1
$\begingroup$

I'm working with SJCL, specifically using ElGamal to encrypt messages. Behind the scenes, this is doing something similar to what's described in this SO post (emphasis mine):

Regardless how big prime p is, you can always generate a random m number in the range of 1 to p-1 and use that to produce your asymmetric ciphertext. Afterwards, you can take the previously generated m, encode it into a byte array (use toString(16) to produce a Hex-encoded string and then simply parse it as Hex for the hashing) and hash it with a cryptographic hash function such as SHA-256 to get your AES key. Then you can use the AES key to encrypt the message with a symmetric scheme like AES-GCM. This is called key encapsulation.

Here is the actual function:

kem: function(paranoia) {
    var sec = sjcl.bn.random(this._curve.r, paranoia),
        tag = this._curve.G.mult(sec).toBits(),
        key = sjcl.hash.sha256.hash(this._point.mult(sec).toBits());
    return { key: key, tag: tag };
  }

My question is: regarding key = sjcl.hash.sha256.hash(this._point.mult(sec).toBits()), is it necessary to compute SHA256 hash and use that as AES secret? Or can we get by with something like this: key = this._point.mult(sec).toBits() (no hash)? Would this be less secure?

I ask as I am trying to take advantage of multiplicative homomorphism of ElGamal. So, multiply encrypted secret by a scalar, decrypt new ciphertext, and multiply decryption result by scalar inverse to get original secret. I am able to do this when I remove the SHA256 hashing code above, however with hashing code still enabled I am getting a not on the curve error when trying to multiply decryption result by scalar inverse (because we are using hash for key which I believe pushes it off the curve).

So, wondering if removing hash logic degrades security of the method / is not advised or if hashing is performed for different reasons (and wondering what those reasons are if so).

$\endgroup$
  • $\begingroup$ The hashing was used to create an AES key. You seem to be using differently. Maybe you can explain what you are trying to achieve? Currently you describe what you are doing, but that's not all that clear (to me). The part about hexadecimal encoding seems completely off topic by the way. $\endgroup$ – Maarten Bodewes Aug 27 '18 at 22:51
  • $\begingroup$ Sorry, I included that just to show another approach that also uses hashed value as AES key as opposed to raw. Why do we need to hash to create AES key? Bear in mind my knowledge is limited, but I'm trying to be able to manipulate the keys generated by this function. When I hash them it seems they "fall off" the secp256k1 curve and I can no longer multiply them properly. $\endgroup$ – pgorsira Aug 27 '18 at 22:59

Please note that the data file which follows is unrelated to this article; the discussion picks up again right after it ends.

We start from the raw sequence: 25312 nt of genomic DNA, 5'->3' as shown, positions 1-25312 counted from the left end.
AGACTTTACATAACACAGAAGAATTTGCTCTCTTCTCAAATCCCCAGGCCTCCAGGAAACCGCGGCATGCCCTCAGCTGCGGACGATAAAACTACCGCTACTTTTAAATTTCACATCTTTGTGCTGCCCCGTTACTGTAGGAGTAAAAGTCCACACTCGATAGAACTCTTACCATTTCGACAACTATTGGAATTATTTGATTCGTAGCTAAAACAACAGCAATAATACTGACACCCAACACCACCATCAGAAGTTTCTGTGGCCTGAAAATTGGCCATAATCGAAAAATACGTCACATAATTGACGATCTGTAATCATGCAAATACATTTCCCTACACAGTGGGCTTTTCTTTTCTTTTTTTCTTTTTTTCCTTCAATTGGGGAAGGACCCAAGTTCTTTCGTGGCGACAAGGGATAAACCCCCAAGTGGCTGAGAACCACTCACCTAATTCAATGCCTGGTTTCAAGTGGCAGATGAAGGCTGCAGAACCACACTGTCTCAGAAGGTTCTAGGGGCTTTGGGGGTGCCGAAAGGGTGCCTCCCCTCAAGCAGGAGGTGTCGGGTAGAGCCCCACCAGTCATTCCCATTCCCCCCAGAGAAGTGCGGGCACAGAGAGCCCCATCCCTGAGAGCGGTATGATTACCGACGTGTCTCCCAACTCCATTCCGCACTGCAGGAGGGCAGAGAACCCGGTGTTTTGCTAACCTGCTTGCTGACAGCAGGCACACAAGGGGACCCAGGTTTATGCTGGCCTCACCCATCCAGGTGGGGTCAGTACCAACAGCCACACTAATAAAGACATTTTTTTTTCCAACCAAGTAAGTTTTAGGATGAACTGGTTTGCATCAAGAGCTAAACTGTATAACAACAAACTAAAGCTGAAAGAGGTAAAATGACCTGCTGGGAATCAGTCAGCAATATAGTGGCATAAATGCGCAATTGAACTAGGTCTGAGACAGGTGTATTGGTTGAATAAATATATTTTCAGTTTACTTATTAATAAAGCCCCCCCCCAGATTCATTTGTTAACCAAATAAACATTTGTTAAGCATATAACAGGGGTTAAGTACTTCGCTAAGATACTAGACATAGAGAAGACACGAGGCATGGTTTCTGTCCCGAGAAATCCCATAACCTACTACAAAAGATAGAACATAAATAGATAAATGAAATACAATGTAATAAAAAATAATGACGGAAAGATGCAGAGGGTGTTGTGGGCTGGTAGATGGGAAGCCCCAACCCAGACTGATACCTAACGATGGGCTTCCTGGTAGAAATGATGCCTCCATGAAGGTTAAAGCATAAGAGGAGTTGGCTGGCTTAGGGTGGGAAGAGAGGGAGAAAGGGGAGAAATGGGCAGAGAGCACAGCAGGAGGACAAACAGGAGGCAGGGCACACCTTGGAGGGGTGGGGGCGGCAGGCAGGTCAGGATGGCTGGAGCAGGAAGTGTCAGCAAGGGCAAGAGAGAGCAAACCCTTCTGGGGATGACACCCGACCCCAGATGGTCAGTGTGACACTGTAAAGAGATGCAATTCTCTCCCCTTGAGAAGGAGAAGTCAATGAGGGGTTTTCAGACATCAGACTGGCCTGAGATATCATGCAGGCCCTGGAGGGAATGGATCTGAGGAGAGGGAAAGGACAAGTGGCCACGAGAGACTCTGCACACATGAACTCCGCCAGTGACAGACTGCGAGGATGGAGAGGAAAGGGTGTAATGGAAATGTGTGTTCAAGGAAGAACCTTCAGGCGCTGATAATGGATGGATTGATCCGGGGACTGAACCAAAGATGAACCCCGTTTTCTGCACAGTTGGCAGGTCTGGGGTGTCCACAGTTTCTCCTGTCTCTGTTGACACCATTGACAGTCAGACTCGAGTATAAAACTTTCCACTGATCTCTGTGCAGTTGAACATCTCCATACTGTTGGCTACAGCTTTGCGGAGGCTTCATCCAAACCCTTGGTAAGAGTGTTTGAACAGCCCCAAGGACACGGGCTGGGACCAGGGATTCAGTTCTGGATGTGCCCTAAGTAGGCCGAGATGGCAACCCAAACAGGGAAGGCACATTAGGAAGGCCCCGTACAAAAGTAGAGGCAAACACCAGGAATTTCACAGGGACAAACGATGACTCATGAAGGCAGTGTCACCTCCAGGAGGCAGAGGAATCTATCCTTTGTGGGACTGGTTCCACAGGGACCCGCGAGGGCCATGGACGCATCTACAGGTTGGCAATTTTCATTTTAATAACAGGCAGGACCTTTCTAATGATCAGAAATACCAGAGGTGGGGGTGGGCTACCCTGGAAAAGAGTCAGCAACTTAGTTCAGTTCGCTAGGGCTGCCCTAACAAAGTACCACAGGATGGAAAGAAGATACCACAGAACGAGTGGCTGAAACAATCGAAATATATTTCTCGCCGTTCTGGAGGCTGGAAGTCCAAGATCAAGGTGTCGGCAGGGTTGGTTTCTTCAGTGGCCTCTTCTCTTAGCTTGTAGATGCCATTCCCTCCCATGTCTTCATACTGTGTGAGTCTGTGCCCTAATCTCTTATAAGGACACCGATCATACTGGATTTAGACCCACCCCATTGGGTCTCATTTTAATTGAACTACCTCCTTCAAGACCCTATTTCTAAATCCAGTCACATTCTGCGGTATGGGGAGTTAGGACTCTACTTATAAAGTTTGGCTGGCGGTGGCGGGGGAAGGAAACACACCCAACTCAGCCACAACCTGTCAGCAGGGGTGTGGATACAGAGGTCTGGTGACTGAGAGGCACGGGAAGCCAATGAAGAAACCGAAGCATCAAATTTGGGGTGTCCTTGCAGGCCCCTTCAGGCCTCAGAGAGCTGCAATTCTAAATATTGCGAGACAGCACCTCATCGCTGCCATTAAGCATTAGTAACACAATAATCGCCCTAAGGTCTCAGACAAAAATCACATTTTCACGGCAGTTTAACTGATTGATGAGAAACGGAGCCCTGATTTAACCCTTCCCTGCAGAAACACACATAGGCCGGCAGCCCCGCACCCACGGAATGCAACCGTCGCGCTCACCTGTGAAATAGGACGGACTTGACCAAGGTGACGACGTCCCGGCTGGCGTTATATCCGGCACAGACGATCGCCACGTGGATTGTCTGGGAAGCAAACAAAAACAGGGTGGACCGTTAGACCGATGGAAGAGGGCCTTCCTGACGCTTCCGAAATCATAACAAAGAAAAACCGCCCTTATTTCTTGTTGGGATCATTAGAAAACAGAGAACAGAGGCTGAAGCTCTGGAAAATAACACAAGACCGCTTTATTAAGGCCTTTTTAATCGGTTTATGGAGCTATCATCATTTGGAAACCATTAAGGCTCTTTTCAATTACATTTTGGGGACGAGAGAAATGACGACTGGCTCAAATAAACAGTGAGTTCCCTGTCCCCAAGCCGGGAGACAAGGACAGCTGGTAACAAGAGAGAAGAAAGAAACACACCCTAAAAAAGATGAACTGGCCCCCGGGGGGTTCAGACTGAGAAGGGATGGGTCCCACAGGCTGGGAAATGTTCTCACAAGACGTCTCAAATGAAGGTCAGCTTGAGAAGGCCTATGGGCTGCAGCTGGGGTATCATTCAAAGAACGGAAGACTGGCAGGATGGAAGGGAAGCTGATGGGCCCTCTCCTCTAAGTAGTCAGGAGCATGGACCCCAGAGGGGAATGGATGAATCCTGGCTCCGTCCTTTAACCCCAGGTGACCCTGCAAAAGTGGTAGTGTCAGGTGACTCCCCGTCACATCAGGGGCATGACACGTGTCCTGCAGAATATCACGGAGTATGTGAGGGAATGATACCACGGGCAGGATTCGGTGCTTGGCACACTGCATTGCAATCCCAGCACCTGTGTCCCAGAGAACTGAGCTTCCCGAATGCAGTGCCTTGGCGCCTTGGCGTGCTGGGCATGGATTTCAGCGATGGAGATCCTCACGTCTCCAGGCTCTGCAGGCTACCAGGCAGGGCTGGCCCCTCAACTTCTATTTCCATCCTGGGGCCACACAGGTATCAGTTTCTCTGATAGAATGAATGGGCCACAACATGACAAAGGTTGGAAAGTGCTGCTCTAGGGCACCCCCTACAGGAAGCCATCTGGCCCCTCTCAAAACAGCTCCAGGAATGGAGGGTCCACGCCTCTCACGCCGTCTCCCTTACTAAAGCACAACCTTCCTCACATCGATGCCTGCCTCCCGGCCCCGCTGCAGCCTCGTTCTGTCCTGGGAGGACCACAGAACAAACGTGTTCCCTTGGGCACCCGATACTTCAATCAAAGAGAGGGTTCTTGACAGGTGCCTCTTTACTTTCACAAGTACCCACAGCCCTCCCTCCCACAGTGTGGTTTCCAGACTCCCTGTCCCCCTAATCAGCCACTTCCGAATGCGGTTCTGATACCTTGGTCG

• $\begingroup$ I want a user to be able to take a key that's been encrypted by an ElGamal public key (tag in code above), multiply by scalar val, and have another party decrypt it (without knowing what they're decrypting as it doesn't look like the original ciphertext), and then be able to convert this decrypted text to original plaintext (by dividing by scalar). Does that make sense? $\endgroup$ – pgorsira Aug 27 '18 at 22:59
  • $\begingroup$ Kind of. But note that ElGamal may be homomorphic. Unfortunately, the symmetric encryption in a hybrid cryptosystem isn't, and you cannot magically make this so. If there is such a scheme then it is certainly beyond my knowledge. $\endgroup$ – Maarten Bodewes Aug 27 '18 at 23:11
  • $\begingroup$ Right, so when I say "ciphertext" I'm talking about the encrypted AES key (it's encrypted with ElGamal public key), not the actual message encrypted by the AES key. I don't require any kind of homomorphism with respect to the symmetric encryption. The example above is purely dealing with AES keys themselves, not the data encrypted with those keys. $\endgroup$ – pgorsira Aug 27 '18 at 23:14
1
$\begingroup$

The issue here was that the hashing is used to derive an AES key for encryption from the value $m$ in the question. However, it is still the value of $m$ that needs to be encrypted using the public key and the homomorphic ElGamal algorithm, not $H(m)$. After homomorphic decryption the value $m'$ can be retrieved, and $H(m')$ will create the same AES key to be used to decrypt the message iff $m' = m$.

The idea of the hash is to compress the entropy in $m$ so that the (leftmost bytes) of the result can be used as a well distributed AES key.

Even more information and the road towards this answer can be found in the comments below the question and the chat.

$\endgroup$

Your Answer

By clicking “Post Your Answer”, you agree to our terms of service, privacy policy and cookie policy

Not the answer you're looking for? Browse other questions tagged or ask your own question.